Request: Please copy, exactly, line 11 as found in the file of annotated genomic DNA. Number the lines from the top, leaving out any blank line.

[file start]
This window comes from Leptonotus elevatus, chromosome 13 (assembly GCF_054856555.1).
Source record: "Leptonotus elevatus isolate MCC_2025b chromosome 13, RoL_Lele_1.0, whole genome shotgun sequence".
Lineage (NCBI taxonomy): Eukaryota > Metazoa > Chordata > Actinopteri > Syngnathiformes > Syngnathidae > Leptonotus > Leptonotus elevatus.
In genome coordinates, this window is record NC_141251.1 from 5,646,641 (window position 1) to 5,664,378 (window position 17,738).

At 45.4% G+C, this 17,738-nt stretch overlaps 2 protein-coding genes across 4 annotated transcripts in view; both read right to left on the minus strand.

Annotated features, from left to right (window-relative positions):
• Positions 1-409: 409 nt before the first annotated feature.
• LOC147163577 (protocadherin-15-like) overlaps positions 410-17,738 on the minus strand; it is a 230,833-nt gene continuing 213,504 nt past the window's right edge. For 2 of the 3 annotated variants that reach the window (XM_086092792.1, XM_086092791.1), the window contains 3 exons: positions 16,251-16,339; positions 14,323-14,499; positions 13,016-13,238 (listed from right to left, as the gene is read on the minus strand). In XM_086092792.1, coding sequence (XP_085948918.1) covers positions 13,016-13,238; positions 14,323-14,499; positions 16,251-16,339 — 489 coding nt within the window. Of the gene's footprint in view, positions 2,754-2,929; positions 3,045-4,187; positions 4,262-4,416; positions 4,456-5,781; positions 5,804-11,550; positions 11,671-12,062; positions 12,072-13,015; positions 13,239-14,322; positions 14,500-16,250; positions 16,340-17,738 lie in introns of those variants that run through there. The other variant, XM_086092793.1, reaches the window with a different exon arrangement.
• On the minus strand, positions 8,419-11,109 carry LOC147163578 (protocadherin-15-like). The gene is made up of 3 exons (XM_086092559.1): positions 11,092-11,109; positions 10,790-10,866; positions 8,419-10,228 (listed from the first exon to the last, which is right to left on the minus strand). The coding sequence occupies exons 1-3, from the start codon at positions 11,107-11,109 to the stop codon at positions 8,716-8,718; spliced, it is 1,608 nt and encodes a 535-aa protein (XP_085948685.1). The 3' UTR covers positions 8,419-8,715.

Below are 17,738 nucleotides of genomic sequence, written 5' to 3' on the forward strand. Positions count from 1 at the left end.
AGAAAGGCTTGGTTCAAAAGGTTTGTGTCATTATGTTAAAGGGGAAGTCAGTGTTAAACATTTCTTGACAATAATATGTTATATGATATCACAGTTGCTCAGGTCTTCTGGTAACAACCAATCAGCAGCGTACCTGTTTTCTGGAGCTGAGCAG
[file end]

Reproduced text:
AGAAAGGCTTGGTTCAAAAGGTTTGTGTCATTATGTTAAAGGGGAAGTCAGTGTTAAACATTTCTTGACAATAATATGTTATATGATATCACAGTTGCTCAGGTCTTCTGGTAACAACCAATCAGCAGCGTACCTGTTTTCTGGAGCTGAGCAG